–100 Catapult Exercises
Lightning Calculator, 2002
ancient times the catapult was used to hurl objects at the
enemy. This catapult is used to teach designed experiments
or Taguchi Methods. The unit is produced for classroom use
to allow students to conduct an experiment and determine
the best combination of tilt, spring direction, draw back
distance, ball position, and ball type for overcoming the
enemy. The catapult experiment can turn a dull statistics
class into a fun and learning exercise.
addition to serving as a DOE teaching tool, the Catapult
can be used to teach several additional concepts as
catapult throws a variety of balls a distance across the
classroom. The distance is the response variable in the
experiment (total distance less than 100 inches).
Students can vary a total of six factors, each at three
levels, in conducting the experiment. The factors are:
back distance of the catapult arm.
Attaching point of the elastic on the upright.
Attaching point of the elastic on the throwing arm.
position on the throwing arm.
5. Tilt of
1. Form a
team to operate with the catapult. Give them a tape
measure, one of the balls (instructors choice) and the
catapult that has been previously set up. They can use no
other equipment and can make no adjustments to the
catapult. Each person gets five shots to be taken in
sequence with no delays. The distance from the catapult to
the landing spot is recorded. Rotate through the team
members to get approximately 100 measurements. Have the
team assemble the data in a suitable format and compare it
to a specification, e.g. 8 inches, which is arbitrarily
set by the instructor. Save the data in a time
series format for analysis and note which individual is
associated with each data set.
2. Create a
process analysis team (could be same team) to flow chart
the process, list potential improvement ideas (however
adjustments to the catapult are not permitted), and then
repeat exercise 1. The instructor may want to provide
other methods to improve the measurement capability, e.g.
masking tape for the floor, talcum powder to dust the ball
with prior to throwing so that it will mark the floor,
aluminum foil for the landing area so that marks can be
made on the foil, etc. Insist that the most accurate
readings be taken, i.e. to 1/16 of an inch. Compare the
data generated from the two experiments.
histograms of the data from exercise 1 and 2 and analyze
the data either manually or with software. Additional
statistical measures can be determined for the data like a
run chart, mean, standard deviation, median, quartiles,
scatter chart, etc. Ask them to determine what the
process specification should be based on the data.
4. Create a
cause and effect diagram of factors that affect throwing
distance. Which of the factors are noise versus
controllable factors? Pull back distance would be the
controllable factor and noise factors would include things
like, variability in the elastic (rubber hysterious),
variability in the speed of pull back of the arm,
measurement error in being able to read to the nearest
1/16 of an inch, etc.
the data in exercise 1 and 2 for normality with normal
probability paper or software calculations. Determine if
there are any outliers.
6. Use the
yields from data from exercise 3 to determine the process
yields and calculate the process sigma if it is being used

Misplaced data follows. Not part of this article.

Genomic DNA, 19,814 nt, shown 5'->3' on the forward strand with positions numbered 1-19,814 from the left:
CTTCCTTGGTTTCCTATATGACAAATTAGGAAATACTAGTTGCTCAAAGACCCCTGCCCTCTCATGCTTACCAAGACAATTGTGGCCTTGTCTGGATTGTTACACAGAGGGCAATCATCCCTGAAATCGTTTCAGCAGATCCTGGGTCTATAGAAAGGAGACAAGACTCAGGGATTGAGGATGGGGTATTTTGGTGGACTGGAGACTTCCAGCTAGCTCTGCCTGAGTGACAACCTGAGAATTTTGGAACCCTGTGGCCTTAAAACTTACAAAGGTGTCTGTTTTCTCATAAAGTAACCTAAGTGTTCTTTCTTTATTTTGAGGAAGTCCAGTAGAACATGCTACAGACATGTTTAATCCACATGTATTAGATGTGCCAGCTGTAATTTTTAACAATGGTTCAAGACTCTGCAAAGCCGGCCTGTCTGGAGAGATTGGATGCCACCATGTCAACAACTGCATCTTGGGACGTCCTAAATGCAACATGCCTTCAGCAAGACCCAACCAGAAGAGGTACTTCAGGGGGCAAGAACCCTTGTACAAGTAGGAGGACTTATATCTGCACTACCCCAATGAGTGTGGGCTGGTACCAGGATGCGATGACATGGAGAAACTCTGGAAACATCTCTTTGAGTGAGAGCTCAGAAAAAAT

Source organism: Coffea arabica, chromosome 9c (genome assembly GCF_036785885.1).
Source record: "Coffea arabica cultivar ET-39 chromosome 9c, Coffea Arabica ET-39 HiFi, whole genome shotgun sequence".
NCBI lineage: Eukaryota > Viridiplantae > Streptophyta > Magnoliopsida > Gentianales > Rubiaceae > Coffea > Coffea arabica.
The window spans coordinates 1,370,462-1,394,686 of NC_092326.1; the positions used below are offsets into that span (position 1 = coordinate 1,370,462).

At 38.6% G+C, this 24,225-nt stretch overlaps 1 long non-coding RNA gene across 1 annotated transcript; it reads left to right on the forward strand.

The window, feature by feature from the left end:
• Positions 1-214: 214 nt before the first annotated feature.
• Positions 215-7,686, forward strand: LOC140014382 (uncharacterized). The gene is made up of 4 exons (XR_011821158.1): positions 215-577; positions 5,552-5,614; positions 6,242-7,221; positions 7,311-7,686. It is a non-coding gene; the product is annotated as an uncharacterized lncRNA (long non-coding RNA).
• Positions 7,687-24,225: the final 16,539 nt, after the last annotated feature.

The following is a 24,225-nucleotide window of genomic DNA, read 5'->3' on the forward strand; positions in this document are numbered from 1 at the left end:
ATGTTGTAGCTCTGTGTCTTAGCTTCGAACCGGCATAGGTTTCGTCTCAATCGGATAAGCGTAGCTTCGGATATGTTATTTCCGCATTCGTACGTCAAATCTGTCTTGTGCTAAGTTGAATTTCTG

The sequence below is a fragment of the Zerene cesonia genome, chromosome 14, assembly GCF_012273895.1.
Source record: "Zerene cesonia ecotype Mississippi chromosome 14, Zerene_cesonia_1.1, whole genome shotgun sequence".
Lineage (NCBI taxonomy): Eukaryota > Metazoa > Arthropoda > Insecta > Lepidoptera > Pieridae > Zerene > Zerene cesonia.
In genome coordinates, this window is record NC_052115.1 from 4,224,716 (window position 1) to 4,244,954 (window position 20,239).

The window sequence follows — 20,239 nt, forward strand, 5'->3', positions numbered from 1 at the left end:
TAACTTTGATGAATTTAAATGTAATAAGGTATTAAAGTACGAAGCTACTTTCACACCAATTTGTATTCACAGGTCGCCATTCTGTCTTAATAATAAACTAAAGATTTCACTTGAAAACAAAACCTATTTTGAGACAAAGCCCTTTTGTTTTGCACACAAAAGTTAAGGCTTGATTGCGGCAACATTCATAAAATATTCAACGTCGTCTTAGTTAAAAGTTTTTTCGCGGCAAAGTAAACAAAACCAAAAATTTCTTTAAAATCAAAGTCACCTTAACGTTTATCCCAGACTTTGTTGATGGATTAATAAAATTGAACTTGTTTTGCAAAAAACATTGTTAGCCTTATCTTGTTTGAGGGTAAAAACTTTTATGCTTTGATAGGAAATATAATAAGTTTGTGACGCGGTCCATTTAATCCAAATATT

in a Six Sigma training session.
7. Use the
data from exercise 1 and 2 and plot an average and range
chart to show the impact of the process changes from
exercise 1 to 2. Calculate a process Cp and Cpk given the
specifications by the instructor and then the calculated
specification based on the results of exercise 3
8. Use the
catapult to develop a Failure Mode and Effects Analysis.
The instructor should arbitrarily assign a consequence to
things like, what happens if the elastic breaks, what
happens if the ball drops out of the holder on the arm,
the direction / location of the target area (what happens
if we fire in the wrong direction).
hypothesis testing to compare data sets from exercise 1
and 2 and any other additional exercises created by the
instructor. (The instructor may change the setup of the
catapult and then determine if there is a significant
difference in the setup based on the data). Develop
confidence intervals for the data comparisons.
Convert the data to attribute data, e.g. good and bad (in
spec and out of spec) and analyze the data again based on
the percent defective.
10. Set up a screen type of designed
experiment with each of the factors at two levels. A
one-half or one-quarter fractional factorial experiment
can be used to determine which factors are the most
11. Once the most significant factors are
determined in exercise 10 conduct a full factorial
experiment run at three levels for the most critical
factors in order to determine the optimum experimental
12. Based on the results of experiment 11
calculate the expected results from the experimental
design formula (this is provided in most software
programs). Conduct a confirming experiment to confirm the
expected results with all of the factors set at their
optimum levels. Compare the results from both the
calculated and actual experiment.
13. Set up a Taguchi experiment with an
orthogonal array. Try an L8 or an L18 depending on the
numbers your desire to test two versus three levels and
the ability to calculate interactions. Lead a discussion
about what possible interactions you would want to test
for and which columns in the orthogonal array you would
assign to the interactions. Compare the results from
the Taguchi approach versus the traditional approach.
Note: See CAT-100 Demonstration for a
Statistical Analysis of a Fractional Factorial Experiment.